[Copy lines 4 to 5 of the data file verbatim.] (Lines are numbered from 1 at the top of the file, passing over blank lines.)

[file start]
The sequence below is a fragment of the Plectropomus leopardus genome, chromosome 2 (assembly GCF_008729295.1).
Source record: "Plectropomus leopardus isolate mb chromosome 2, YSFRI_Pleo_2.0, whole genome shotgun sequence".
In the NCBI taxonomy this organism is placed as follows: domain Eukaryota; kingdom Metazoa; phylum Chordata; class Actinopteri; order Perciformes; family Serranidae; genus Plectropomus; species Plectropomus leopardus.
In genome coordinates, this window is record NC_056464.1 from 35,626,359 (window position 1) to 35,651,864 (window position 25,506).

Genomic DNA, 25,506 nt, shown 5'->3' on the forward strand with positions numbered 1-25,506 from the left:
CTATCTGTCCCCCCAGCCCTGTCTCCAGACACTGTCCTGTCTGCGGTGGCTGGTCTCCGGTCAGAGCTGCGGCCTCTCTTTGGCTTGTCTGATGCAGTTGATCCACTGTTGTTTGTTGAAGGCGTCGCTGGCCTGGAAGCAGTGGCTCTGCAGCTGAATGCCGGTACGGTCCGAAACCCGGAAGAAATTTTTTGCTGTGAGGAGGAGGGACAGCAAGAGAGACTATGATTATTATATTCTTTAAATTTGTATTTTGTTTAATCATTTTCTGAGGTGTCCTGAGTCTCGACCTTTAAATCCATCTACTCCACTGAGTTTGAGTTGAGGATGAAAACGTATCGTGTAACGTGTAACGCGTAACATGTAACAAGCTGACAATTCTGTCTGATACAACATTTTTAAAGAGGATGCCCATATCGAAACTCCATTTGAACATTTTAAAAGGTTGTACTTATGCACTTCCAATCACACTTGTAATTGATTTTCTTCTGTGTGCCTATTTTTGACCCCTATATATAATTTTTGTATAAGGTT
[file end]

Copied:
In genome coordinates, this window is record NC_056464.1 from 35,626,359 (window position 1) to 35,651,864 (window position 25,506).

Genomic DNA, 25,506 nt, shown 5'->3' on the forward strand with positions numbered 1-25,506 from the left: